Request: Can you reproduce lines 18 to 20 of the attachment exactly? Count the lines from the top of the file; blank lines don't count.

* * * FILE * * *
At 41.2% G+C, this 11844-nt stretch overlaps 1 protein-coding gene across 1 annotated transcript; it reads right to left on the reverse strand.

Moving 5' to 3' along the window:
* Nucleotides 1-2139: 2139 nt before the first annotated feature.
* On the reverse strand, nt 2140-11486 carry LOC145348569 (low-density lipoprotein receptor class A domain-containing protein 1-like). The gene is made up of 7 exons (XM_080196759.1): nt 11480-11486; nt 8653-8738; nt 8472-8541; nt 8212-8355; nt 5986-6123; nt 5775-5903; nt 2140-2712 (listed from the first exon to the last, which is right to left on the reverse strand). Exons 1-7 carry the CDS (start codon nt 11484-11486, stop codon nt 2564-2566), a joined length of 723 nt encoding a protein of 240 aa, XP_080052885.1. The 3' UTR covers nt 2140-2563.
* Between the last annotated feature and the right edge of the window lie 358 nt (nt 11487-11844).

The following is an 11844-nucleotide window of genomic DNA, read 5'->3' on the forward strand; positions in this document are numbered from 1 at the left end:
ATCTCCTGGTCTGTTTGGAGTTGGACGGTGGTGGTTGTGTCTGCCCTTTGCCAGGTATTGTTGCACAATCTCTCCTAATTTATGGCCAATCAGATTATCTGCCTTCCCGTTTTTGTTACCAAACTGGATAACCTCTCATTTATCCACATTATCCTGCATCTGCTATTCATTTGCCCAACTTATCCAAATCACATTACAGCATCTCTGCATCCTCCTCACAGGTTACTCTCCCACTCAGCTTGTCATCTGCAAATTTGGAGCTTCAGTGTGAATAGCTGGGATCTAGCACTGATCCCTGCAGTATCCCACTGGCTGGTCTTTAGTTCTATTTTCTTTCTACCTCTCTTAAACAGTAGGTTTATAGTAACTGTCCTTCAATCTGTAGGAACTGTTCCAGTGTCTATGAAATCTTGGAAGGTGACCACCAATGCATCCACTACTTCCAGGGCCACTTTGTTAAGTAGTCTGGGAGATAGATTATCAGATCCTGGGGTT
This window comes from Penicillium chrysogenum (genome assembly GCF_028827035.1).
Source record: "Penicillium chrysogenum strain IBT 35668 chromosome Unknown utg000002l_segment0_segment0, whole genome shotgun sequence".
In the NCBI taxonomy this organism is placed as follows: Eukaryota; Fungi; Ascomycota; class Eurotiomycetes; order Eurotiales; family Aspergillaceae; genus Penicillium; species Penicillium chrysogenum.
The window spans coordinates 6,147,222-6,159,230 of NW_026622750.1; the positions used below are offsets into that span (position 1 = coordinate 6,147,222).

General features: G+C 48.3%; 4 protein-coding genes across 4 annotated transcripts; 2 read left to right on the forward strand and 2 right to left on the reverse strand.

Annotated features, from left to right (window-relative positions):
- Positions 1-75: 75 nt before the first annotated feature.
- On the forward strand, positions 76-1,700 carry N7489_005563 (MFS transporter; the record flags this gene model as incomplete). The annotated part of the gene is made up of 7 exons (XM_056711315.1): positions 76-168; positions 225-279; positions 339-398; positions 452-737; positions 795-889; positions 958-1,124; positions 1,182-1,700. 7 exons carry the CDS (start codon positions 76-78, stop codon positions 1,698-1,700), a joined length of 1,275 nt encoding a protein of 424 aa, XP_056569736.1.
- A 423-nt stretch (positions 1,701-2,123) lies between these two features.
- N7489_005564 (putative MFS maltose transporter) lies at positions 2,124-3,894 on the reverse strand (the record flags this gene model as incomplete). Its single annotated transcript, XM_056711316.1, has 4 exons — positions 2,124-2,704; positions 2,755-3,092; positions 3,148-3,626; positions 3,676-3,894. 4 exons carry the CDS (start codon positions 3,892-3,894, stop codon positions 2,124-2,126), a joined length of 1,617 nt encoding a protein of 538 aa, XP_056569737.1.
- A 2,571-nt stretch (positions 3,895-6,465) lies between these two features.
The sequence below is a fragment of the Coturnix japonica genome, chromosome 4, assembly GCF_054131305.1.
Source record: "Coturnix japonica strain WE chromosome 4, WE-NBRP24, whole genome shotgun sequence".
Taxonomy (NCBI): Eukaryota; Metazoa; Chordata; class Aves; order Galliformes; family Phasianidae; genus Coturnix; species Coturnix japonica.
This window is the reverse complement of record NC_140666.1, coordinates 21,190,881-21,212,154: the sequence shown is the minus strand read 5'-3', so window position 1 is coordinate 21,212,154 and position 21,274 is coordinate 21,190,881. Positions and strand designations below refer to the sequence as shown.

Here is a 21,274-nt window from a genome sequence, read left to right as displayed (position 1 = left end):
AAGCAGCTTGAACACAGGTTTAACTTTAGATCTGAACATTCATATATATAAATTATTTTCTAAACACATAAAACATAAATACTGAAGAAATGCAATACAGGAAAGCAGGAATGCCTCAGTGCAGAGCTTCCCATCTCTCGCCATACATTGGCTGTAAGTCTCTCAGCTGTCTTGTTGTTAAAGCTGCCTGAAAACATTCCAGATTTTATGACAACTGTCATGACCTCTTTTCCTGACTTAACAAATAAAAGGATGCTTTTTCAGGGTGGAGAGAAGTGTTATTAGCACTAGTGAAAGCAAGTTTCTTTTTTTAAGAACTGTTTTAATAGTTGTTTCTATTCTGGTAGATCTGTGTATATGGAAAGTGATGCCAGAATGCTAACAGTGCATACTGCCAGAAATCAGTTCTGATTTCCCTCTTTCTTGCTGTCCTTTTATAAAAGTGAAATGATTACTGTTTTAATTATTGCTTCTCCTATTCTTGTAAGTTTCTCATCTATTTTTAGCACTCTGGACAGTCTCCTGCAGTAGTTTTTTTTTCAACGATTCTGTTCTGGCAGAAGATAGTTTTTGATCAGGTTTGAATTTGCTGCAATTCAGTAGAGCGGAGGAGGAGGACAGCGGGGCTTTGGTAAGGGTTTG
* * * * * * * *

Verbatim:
- A 2,571-nt stretch (positions 3,895-6,465) lies between these two features.
The sequence below is a fragment of the Coturnix japonica genome, chromosome 4, assembly GCF_054131305.1.
Source record: "Coturnix japonica strain WE chromosome 4, WE-NBRP24, whole genome shotgun sequence".